Iranians are still far from reaching their goals


Yoav Limor

Efforts to solidify its foothold and place missiles in western Iraq, to send shipments of arms to Lebanon and the installation of precision missile factories that were attacked in Syria on Tuesday are all just a fraction of Iran’s activities in the region.

These steps (which have been reported; we can assume there’s quite a bit more that is known but hasn’t been revealed) point mainly to one thing: Iranian determination to pursue the course of action plotted by the regime in Tehran. This plan is executed by the Quds Force under the command of Maj. Gen. Qassem Soleimani—unquestionably and unrivaled as the most dangerous person in the world.

Standing between Iran and the successful implementation of its plan is Israel. More than a few players are helping it, chief among them the United States, but the brunt of the work, as we saw yet again on Tuesday, is done by Israel. It has hit around 200 Iranian targets in Syria since January of 2017, with some 800 missiles and bombs.

In this war, everything goes. From attacks such as the one attributed to Israel on Tuesday, which curiously took place in broad daylight, to the various reports that have appeared in the foreign press, which we can assume don’t reach those news desks by chance. The bottom line is that Iran is the source of evil in the region, and comprehensive action is required to stop it.

Behind these actions, it isn’t hard to spot Israel’s growing concern, not to mention frustration, over the fact that Iran is adhering to its plan of action to solidify its presence in the area. Amid the backdrop of the severe economic crisis in Iran and intensifying criticism from home is a real debate over the Quds Force and its activities, including within the regime’s more conservative wing, though as of now, there’s no change in this policy, which saps billions of dollars a year.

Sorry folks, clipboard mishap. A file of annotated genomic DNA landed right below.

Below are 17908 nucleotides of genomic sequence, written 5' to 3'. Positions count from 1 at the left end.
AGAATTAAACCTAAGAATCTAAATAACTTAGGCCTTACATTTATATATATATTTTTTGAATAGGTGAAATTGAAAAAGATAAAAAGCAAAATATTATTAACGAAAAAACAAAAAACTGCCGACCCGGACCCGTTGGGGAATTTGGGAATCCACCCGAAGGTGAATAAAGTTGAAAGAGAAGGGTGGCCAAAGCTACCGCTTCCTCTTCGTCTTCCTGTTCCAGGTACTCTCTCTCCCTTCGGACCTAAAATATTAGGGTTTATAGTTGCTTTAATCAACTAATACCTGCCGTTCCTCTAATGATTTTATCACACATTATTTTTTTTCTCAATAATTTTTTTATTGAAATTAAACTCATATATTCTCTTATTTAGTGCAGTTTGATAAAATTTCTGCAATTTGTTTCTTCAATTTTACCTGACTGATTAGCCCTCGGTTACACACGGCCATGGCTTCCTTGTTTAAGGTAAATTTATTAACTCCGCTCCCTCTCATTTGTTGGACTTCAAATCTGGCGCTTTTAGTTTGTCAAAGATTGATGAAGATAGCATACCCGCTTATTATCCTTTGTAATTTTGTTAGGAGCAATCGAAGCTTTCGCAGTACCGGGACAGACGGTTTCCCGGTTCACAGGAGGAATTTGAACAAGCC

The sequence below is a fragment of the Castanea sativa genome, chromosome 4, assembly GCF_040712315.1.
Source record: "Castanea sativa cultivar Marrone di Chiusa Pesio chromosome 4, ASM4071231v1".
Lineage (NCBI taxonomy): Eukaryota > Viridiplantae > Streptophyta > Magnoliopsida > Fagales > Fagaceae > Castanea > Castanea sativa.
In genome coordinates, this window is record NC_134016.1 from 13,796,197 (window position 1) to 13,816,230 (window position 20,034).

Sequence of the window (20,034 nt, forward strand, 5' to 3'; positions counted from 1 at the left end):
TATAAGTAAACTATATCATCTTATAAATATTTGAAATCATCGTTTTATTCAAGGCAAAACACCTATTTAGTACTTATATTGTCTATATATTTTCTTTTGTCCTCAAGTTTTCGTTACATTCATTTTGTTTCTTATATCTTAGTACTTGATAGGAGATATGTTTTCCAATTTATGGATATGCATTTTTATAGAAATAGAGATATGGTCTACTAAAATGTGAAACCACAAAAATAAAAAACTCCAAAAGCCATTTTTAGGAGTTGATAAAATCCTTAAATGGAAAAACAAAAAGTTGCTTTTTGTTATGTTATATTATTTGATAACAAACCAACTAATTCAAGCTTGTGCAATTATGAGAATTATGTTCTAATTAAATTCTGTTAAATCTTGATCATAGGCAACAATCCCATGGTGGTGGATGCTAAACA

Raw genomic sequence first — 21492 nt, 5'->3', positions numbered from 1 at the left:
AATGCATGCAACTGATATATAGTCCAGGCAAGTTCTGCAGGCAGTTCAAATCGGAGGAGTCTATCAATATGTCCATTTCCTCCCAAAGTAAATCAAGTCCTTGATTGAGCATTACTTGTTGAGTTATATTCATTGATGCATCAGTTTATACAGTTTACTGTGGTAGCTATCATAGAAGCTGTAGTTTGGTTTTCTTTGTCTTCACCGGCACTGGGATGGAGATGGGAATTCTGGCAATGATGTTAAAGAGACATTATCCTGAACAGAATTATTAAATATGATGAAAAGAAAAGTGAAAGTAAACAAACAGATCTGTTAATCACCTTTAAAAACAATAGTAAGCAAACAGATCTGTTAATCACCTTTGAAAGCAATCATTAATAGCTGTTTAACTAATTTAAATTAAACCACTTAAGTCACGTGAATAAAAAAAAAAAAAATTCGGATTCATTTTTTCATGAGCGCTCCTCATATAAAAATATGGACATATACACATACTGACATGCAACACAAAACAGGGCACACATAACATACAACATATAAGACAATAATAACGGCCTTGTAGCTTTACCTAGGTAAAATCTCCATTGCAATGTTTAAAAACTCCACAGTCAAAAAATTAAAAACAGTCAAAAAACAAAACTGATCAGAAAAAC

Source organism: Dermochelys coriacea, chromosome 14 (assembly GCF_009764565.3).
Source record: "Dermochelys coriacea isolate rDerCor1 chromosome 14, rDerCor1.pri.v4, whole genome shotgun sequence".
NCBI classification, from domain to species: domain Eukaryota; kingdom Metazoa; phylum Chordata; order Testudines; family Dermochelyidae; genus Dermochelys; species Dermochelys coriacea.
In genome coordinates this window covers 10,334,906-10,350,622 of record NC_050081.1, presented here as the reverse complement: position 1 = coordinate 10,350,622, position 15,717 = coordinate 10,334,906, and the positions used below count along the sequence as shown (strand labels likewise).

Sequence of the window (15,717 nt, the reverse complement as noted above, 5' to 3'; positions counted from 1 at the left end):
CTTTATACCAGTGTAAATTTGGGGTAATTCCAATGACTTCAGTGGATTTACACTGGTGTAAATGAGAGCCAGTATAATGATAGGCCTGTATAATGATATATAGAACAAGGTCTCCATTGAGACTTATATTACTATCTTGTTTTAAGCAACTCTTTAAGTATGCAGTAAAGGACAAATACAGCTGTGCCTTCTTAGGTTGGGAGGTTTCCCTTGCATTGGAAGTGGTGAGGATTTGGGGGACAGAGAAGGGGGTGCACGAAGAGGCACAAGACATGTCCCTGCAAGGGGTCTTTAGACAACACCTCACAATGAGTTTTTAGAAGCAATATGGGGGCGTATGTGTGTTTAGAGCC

In the meantime—and we should hope into the future as well—Israel has the upper hand. The Iranians are still far from reaching their goals, mostly in Syria, and despite their declared intent they have also failed to exact a price from Israel for its overt and covert countermeasures. The nature of these types of conflicts, however, is that they don’t end quickly or in a final score. Required are fortitude, endurance and the willingness to exact and pay the cost of victory, even if it isn’t complete.

Hence, things will continue as they were.

From the security aspect, over the past year, the Israeli public’s attention has mostly been diverted to incendiary kites and balloons from Gaza, but the defense establishment has largely remained fixed on Iran. We can assume this will continue to be the case throughout the coming year and will continue to be the main task of the IDF’s next chief of staff, slated to replace Lt. Gen. Gadi Eizenkot on Jan. 1.

Yoav Limor is a veteran Israeli journalist and columnist for Israel Hayom.

Jewish News Syndicate

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